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Let $f:[0,+\infty)\to[0,+\infty)$ be defined by $f(x)=x^{1/n}$ where $n\in\mathbb{N}$. Show that $f$ satisfies $|f(x)-f(y)|\leq 2^{(n-1)/n}|x-y|^{1/n}$. Prove that $f$ isn't Lipschitz in any interval cointaining $0$.

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What have you tried? –  Alex Becker May 12 '12 at 2:29
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Dear Gastón, in order to get some help for questions, it could be good to show what you have tried so far and, in the future, try to write questions not in an "exercise" fashion, but showing what was your effort so far. –  matgaio May 12 '12 at 2:29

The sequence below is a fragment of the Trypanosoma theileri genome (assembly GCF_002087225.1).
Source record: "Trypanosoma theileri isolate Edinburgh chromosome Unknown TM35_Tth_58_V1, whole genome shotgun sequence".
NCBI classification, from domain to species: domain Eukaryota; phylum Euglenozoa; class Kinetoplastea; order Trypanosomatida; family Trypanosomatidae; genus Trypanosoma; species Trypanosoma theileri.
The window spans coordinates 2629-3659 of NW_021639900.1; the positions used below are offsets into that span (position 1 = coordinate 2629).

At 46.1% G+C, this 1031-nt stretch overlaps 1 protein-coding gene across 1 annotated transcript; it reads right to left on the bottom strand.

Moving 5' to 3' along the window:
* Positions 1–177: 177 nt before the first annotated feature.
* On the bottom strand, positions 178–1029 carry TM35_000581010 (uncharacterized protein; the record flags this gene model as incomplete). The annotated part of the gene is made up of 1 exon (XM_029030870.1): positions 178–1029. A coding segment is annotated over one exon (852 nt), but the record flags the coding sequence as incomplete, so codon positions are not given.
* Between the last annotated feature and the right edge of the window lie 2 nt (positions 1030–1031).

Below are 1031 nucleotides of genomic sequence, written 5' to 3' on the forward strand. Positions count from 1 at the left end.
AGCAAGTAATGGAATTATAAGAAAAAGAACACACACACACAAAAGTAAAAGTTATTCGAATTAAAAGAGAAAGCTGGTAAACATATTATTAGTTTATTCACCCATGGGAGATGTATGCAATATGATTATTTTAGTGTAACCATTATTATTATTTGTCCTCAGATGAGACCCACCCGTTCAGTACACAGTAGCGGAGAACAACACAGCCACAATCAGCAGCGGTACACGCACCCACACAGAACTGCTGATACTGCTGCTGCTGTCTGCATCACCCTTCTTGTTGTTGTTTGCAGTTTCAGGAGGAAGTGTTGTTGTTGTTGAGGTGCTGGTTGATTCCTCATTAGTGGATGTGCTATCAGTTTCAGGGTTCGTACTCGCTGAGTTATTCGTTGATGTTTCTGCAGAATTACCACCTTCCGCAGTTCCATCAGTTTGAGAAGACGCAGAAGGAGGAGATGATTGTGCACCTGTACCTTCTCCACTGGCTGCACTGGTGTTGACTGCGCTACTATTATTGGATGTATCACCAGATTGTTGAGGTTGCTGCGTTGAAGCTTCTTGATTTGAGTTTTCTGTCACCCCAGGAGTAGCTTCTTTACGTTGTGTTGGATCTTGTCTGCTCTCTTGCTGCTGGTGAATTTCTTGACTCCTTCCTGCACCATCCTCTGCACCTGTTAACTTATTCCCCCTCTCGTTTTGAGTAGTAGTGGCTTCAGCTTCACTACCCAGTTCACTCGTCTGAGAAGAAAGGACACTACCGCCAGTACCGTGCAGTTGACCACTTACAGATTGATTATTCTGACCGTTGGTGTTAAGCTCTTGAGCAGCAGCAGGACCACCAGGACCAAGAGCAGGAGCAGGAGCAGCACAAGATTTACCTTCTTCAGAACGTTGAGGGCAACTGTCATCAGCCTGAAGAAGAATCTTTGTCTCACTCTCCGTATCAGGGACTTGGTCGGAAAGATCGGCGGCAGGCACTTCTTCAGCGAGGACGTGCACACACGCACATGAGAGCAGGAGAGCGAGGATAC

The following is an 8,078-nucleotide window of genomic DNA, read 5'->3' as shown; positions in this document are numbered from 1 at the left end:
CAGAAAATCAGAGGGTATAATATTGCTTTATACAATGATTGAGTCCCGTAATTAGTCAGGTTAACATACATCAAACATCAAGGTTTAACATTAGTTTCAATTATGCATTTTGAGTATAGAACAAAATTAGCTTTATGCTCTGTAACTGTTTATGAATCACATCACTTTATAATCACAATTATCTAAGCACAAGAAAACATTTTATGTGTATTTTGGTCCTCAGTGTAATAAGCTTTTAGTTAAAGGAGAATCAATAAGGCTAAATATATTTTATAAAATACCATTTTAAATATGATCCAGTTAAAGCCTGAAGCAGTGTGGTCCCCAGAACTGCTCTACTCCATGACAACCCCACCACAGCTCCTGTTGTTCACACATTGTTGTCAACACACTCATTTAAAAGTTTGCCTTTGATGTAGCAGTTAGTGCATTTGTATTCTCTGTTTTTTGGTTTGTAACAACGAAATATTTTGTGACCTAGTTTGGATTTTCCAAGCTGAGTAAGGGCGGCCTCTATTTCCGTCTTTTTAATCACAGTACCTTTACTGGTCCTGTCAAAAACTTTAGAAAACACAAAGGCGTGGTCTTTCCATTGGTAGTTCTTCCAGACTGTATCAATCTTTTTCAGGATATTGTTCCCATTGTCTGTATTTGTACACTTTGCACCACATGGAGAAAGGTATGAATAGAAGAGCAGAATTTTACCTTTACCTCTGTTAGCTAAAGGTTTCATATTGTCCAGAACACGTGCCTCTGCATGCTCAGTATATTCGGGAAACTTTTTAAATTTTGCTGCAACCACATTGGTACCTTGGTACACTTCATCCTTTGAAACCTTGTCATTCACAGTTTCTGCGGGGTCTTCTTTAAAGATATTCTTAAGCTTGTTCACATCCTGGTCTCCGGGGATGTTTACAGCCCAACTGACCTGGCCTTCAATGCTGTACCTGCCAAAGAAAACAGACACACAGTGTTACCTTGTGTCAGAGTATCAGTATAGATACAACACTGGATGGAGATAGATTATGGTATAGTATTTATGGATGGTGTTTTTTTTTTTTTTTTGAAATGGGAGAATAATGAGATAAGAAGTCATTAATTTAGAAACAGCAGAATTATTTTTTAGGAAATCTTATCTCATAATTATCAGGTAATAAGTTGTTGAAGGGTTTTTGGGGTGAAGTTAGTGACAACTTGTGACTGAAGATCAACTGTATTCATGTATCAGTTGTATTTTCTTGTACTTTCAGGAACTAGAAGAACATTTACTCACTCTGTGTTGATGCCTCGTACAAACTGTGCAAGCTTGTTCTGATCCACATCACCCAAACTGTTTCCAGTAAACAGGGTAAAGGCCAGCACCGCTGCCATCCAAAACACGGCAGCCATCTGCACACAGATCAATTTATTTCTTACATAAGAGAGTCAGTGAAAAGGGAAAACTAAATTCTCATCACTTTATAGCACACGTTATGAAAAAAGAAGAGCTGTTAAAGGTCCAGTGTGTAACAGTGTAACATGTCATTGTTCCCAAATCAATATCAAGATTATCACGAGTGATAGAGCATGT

I dont know how to prove the first inequallity for Hölder condition, i dont know many useful inequallities. The last part its ok. –  Gastón Burrull May 12 '12 at 3:27
    
The inequality is here: math.stackexchange.com/questions/144434/… –  Gastón Burrull May 13 '12 at 2:24
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up vote 2 down vote accepted

Note that "$f'(0)=+\infty$".
Formally, given $\epsilon>0$, you can find $\delta>0$ such that $x\in[0,0+\delta)$ implies $|f(x)-f(0)|>\epsilon|x-0|$, and in particular, $f$ cannot be Lipschits

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Ty. Mean value theorem Right? The first part I cant do. I dont know how to prove inequallities =/. –  Gastón Burrull May 12 '12 at 4:02
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